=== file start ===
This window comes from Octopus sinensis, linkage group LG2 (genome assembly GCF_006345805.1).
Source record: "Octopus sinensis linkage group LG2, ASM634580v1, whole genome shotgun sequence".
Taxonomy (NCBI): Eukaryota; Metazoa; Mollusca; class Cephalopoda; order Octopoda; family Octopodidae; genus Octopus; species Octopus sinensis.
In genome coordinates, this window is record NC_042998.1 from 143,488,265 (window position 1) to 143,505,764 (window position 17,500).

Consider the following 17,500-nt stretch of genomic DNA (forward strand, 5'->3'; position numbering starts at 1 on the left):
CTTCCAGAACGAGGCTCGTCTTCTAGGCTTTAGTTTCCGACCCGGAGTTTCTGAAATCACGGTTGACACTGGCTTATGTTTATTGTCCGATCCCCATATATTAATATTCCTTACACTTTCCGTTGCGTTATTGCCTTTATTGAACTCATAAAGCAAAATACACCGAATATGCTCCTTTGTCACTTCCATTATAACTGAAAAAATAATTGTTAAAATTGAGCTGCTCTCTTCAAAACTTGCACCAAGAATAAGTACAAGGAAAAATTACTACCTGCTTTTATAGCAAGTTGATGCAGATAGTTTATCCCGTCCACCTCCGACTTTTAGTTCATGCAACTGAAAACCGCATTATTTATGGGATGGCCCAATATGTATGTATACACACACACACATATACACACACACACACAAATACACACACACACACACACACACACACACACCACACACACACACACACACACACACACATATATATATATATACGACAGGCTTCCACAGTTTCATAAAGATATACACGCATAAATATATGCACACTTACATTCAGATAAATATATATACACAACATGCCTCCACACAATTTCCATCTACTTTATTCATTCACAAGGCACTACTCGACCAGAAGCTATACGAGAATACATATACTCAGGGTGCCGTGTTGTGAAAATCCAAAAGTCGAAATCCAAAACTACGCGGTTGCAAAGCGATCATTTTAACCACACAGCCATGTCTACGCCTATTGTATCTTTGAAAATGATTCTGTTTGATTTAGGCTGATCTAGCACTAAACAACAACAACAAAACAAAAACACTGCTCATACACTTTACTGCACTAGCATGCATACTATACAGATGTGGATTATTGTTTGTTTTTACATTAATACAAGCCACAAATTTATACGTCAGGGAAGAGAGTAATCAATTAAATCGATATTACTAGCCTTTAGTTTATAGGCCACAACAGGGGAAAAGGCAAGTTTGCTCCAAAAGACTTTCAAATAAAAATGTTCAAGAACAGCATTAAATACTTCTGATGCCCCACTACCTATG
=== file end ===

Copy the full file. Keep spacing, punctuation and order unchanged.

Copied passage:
This window comes from Octopus sinensis, linkage group LG2 (genome assembly GCF_006345805.1).
Source record: "Octopus sinensis linkage group LG2, ASM634580v1, whole genome shotgun sequence".
Taxonomy (NCBI): Eukaryota; Metazoa; Mollusca; class Cephalopoda; order Octopoda; family Octopodidae; genus Octopus; species Octopus sinensis.
In genome coordinates, this window is record NC_042998.1 from 143,488,265 (window position 1) to 143,505,764 (window position 17,500).

Consider the following 17,500-nt stretch of genomic DNA (forward strand, 5'->3'; position numbering starts at 1 on the left):
CTTCCAGAACGAGGCTCGTCTTCTAGGCTTTAGTTTCCGACCCGGAGTTTCTGAAATCACGGTTGACACTGGCTTATGTTTATTGTCCGATCCCCATATATTAATATTCCTTACACTTTCCGTTGCGTTATTGCCTTTATTGAACTCATAAAGCAAAATACACCGAATATGCTCCTTTGTCACTTCCATTATAACTGAAAAAATAATTGTTAAAATTGAGCTGCTCTCTTCAAAACTTGCACCAAGAATAAGTACAAGGAAAAATTACTACCTGCTTTTATAGCAAGTTGATGCAGATAGTTTATCCCGTCCACCTCCGACTTTTAGTTCATGCAACTGAAAACCGCATTATTTATGGGATGGCCCAATATGTATGTATACACACACACACATATACACACACACACACAAATACACACACACACACACACACACACACACACCACACACACACACACACACACACACACATATATATATATATACGACAGGCTTCCACAGTTTCATAAAGATATACACGCATAAATATATGCACACTTACATTCAGATAAATATATATACACAACATGCCTCCACACAATTTCCATCTACTTTATTCATTCACAAGGCACTACTCGACCAGAAGCTATACGAGAATACATATACTCAGGGTGCCGTGTTGTGAAAATCCAAAAGTCGAAATCCAAAACTACGCGGTTGCAAAGCGATCATTTTAACCACACAGCCATGTCTACGCCTATTGTATCTTTGAAAATGATTCTGTTTGATTTAGGCTGATCTAGCACTAAACAACAACAACAAAACAAAAACACTGCTCATACACTTTACTGCACTAGCATGCATACTATACAGATGTGGATTATTGTTTGTTTTTACATTAATACAAGCCACAAATTTATACGTCAGGGAAGAGAGTAATCAATTAAATCGATATTACTAGCCTTTAGTTTATAGGCCACAACAGGGGAAAAGGCAAGTTTGCTCCAAAAGACTTTCAAATAAAAATGTTCAAGAACAGCATTAAATACTTCTGATGCCCCACTACCTATG